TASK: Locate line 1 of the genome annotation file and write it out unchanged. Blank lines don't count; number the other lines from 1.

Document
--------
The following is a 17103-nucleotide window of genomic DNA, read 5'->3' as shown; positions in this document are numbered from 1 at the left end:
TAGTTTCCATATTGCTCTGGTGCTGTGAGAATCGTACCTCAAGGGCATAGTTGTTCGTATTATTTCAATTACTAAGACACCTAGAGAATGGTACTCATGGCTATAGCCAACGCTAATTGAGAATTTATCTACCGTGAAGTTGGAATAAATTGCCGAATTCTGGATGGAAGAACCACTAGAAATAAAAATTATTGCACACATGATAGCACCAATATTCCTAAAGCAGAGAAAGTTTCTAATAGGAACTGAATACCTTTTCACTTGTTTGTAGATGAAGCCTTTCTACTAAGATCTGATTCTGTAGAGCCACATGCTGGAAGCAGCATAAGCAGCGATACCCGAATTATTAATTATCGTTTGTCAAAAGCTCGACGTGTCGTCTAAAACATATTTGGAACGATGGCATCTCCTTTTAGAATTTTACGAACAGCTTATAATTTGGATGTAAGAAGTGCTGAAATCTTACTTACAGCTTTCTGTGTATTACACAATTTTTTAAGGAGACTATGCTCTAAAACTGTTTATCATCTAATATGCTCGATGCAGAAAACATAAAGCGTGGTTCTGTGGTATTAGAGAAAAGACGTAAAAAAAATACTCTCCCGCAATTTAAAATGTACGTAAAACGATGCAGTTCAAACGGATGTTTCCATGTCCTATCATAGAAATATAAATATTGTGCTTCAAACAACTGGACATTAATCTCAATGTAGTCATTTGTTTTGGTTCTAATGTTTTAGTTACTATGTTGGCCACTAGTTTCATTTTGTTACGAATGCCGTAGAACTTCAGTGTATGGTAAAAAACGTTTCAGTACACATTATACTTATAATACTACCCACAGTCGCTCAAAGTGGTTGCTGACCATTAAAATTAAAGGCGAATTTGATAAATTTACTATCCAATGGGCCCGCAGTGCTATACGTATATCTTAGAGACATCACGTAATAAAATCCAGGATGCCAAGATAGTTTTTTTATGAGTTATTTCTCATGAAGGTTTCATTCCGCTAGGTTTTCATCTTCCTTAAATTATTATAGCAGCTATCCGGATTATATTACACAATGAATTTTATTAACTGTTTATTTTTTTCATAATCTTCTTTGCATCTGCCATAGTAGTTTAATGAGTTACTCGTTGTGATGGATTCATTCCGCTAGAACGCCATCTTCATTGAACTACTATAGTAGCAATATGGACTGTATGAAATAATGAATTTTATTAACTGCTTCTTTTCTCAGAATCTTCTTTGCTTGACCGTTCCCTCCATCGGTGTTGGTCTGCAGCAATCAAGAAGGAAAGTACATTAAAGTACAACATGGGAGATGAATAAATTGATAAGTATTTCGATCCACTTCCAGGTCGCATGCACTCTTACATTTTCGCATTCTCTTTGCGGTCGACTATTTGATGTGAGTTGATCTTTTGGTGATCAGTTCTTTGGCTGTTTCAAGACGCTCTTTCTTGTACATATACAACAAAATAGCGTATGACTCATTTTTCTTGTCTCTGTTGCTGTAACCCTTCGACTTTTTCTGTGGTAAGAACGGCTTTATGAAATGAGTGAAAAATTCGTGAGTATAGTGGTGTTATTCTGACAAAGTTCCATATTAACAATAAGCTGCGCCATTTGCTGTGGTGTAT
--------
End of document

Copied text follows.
The following is a 17103-nucleotide window of genomic DNA, read 5'->3' as shown; positions in this document are numbered from 1 at the left end: